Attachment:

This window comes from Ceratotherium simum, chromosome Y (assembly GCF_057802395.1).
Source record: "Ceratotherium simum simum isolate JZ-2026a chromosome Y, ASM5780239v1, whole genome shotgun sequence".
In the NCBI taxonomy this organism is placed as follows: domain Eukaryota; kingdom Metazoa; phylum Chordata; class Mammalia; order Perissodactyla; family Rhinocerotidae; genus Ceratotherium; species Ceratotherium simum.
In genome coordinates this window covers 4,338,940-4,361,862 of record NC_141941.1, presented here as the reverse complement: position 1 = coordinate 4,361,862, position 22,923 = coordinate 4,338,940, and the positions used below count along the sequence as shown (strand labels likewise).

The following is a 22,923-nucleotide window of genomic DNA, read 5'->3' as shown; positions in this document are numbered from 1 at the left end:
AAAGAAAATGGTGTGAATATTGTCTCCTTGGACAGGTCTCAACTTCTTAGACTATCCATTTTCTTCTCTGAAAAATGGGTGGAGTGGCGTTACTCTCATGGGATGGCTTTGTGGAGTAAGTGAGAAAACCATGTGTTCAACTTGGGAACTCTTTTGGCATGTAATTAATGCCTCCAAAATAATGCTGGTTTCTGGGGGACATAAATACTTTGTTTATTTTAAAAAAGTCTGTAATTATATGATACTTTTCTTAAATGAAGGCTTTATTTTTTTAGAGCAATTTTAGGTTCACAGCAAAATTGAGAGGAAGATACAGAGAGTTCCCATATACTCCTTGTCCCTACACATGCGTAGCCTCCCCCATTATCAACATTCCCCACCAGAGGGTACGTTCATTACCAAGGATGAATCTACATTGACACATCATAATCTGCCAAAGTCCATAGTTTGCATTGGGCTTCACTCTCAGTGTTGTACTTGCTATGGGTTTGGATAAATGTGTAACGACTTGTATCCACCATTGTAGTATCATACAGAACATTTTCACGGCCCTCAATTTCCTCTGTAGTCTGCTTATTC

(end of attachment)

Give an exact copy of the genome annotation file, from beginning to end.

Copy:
This window comes from Ceratotherium simum, chromosome Y (assembly GCF_057802395.1).
Source record: "Ceratotherium simum simum isolate JZ-2026a chromosome Y, ASM5780239v1, whole genome shotgun sequence".
In the NCBI taxonomy this organism is placed as follows: domain Eukaryota; kingdom Metazoa; phylum Chordata; class Mammalia; order Perissodactyla; family Rhinocerotidae; genus Ceratotherium; species Ceratotherium simum.
In genome coordinates this window covers 4,338,940-4,361,862 of record NC_141941.1, presented here as the reverse complement: position 1 = coordinate 4,361,862, position 22,923 = coordinate 4,338,940, and the positions used below count along the sequence as shown (strand labels likewise).

The following is a 22,923-nucleotide window of genomic DNA, read 5'->3' as shown; positions in this document are numbered from 1 at the left end:
AAAGAAAATGGTGTGAATATTGTCTCCTTGGACAGGTCTCAACTTCTTAGACTATCCATTTTCTTCTCTGAAAAATGGGTGGAGTGGCGTTACTCTCATGGGATGGCTTTGTGGAGTAAGTGAGAAAACCATGTGTTCAACTTGGGAACTCTTTTGGCATGTAATTAATGCCTCCAAAATAATGCTGGTTTCTGGGGGACATAAATACTTTGTTTATTTTAAAAAAGTCTGTAATTATATGATACTTTTCTTAAATGAAGGCTTTATTTTTTTAGAGCAATTTTAGGTTCACAGCAAAATTGAGAGGAAGATACAGAGAGTTCCCATATACTCCTTGTCCCTACACATGCGTAGCCTCCCCCATTATCAACATTCCCCACCAGAGGGTACGTTCATTACCAAGGATGAATCTACATTGACACATCATAATCTGCCAAAGTCCATAGTTTGCATTGGGCTTCACTCTCAGTGTTGTACTTGCTATGGGTTTGGATAAATGTGTAACGACTTGTATCCACCATTGTAGTATCATACAGAACATTTTCACGGCCCTCAATTTCCTCTGTAGTCTGCTTATTC